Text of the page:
Kicking myself for pointing fingers, I am recalling a rap presentation recorded and presented before Asheville City Council. A few kids wanted to promote recycling, so they performed a rap. Sweet little girls were emulating the gangsta-tough speech and belly thrusts of today’s teen idols. In school, kids learn of diversity and anger management, and have counselors to help them cope with broken homes and violent neighborhoods.
It therefore feels like stepping into a time warp to read that the National League of Junior Cotillions will be setting up a chapter in Watauga County to teach etiquette, character, courtesies, honor, respect, ethics, sportsmanship, and tons of other nice things that went out of style around the time of the Civil War. They also teach formal dance.
If you or somebody you know would like to have a child grow up to be pleasant and helpful – rather than pierced and moping around the mall in black clothing studded with symbols of death, you can follow the leads from the article in the Mountain Times.Read full article » No Comments »
Maggie Valley’s Ghost Town in the Sky is now just a ghost town, thanks to an economy that did away with many families’ discretionary spending accounts. Losses from the tourist trade have hurt the town. The town also suffered when the census revealed the state had overestimated its population. As a result, Maggie Valley will now be getting a smaller portion of sales tax redistributions. Contributing to the town’s resources was BB&T’s payment of back taxes owed by the ghost town, which it now owns. The town gladly accepted and used the funds to subsidize the American Roots and Beer Festival and Red, White and Boom; promote the festival grounds director to fulltime employment; and in so doing only withdraw $54,522 from the fund balance.Read full article » No Comments »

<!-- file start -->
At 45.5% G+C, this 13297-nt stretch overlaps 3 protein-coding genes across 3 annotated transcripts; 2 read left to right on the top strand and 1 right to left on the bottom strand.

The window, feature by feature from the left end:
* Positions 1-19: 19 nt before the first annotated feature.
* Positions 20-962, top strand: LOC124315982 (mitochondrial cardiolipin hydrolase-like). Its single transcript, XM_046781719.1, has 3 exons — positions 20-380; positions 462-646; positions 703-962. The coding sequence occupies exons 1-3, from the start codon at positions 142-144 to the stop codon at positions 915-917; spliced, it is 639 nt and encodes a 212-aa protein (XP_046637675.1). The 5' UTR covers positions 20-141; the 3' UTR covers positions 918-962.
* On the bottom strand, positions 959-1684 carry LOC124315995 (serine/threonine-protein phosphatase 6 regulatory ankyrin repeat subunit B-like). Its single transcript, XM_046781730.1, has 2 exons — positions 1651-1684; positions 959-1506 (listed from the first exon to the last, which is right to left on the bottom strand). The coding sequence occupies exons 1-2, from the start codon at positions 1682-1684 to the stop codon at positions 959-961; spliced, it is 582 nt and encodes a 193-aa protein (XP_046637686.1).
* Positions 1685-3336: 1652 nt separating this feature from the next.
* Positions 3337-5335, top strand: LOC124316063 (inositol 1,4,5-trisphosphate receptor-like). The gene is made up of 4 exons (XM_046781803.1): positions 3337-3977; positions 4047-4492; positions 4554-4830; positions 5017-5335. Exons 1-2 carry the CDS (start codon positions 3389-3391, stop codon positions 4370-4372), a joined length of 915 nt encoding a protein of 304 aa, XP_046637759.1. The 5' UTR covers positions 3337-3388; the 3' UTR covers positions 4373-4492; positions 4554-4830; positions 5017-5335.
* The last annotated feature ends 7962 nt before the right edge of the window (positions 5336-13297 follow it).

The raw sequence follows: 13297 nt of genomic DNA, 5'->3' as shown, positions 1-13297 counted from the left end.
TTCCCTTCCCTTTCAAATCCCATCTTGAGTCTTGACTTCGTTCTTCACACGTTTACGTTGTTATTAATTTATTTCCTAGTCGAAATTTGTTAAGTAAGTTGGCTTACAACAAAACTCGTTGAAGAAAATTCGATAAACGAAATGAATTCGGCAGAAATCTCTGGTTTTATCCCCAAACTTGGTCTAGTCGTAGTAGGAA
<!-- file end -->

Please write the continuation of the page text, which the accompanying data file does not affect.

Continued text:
Any attempt to achieve equity with broad brushstrokes is likely to be deemed unfair. So it is with Haywood County, which opted to perform a reval in the crushed housing market. Many other counties, if they could, postponed what they knew would be controversial.
As it turned out, property values for the proverbial McMansions on the hill went down when those for Joe the Plumber’s castle went up (in part because foreclosures don’t count in market analyses). Citizens have been hounding the commissioners:
Eddie Cabe who lives in Canton says he is one of those people. His $67,000 home in Canton went up to $125,000. But it is a 90-year-old “box” house as he calls it, lacking proper floor joists, no insulation in the walls, and pull strings for light switches.
Many others have been telling the commissioners there is a conspiracy of one kind or another:
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At a county commissioner meeting two weeks ago, the repeated criticism and conspiracy theories proved too much and [Tax Department Head David] Francis shot back after particularly insulting comments by Monroe Miller, the county’s chief critic who even has a web site dedicated to his fulltime hobby of attacking county government officials.